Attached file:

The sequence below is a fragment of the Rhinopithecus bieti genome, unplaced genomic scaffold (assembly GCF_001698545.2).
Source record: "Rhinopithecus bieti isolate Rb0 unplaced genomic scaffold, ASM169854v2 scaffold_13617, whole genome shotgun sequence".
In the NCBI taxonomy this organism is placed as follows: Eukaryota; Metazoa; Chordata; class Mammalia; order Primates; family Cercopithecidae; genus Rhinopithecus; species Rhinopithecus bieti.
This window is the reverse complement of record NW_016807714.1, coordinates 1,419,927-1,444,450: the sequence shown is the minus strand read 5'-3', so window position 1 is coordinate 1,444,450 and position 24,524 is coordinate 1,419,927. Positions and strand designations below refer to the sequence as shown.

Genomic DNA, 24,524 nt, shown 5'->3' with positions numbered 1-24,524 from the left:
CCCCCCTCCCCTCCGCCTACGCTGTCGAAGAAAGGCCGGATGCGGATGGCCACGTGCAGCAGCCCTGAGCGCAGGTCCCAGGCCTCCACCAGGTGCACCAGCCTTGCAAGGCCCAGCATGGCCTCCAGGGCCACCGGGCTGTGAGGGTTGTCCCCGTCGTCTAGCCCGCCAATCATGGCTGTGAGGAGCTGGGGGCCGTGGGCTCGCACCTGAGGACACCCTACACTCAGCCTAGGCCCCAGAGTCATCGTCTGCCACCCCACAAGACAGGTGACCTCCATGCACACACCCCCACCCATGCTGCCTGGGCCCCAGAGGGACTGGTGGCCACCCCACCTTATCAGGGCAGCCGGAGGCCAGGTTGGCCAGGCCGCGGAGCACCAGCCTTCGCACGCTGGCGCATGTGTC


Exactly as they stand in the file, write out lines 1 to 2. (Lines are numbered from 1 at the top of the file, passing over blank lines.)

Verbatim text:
The sequence below is a fragment of the Rhinopithecus bieti genome, unplaced genomic scaffold (assembly GCF_001698545.2).
Source record: "Rhinopithecus bieti isolate Rb0 unplaced genomic scaffold, ASM169854v2 scaffold_13617, whole genome shotgun sequence".